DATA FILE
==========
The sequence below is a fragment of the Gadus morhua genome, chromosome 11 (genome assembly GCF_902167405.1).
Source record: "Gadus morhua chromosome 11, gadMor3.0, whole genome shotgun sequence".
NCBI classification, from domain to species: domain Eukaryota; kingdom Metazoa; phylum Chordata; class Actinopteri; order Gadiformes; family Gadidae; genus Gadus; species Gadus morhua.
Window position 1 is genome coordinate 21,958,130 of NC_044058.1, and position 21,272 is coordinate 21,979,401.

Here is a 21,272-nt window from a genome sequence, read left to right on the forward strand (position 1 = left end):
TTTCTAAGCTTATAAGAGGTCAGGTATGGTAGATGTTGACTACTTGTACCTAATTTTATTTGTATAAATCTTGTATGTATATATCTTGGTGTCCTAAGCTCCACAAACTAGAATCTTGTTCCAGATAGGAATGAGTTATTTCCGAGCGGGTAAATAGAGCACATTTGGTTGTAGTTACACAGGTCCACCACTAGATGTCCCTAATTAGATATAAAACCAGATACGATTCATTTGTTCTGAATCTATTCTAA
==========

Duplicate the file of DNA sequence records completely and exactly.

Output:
The sequence below is a fragment of the Gadus morhua genome, chromosome 11 (genome assembly GCF_902167405.1).
Source record: "Gadus morhua chromosome 11, gadMor3.0, whole genome shotgun sequence".
NCBI classification, from domain to species: domain Eukaryota; kingdom Metazoa; phylum Chordata; class Actinopteri; order Gadiformes; family Gadidae; genus Gadus; species Gadus morhua.
Window position 1 is genome coordinate 21,958,130 of NC_044058.1, and position 21,272 is coordinate 21,979,401.

Here is a 21,272-nt window from a genome sequence, read left to right on the forward strand (position 1 = left end):
TTTCTAAGCTTATAAGAGGTCAGGTATGGTAGATGTTGACTACTTGTACCTAATTTTATTTGTATAAATCTTGTATGTATATATCTTGGTGTCCTAAGCTCCACAAACTAGAATCTTGTTCCAGATAGGAATGAGTTATTTCCGAGCGGGTAAATAGAGCACATTTGGTTGTAGTTACACAGGTCCACCACTAGATGTCCCTAATTAGATATAAAACCAGATACGATTCATTTGTTCTGAATCTATTCTAA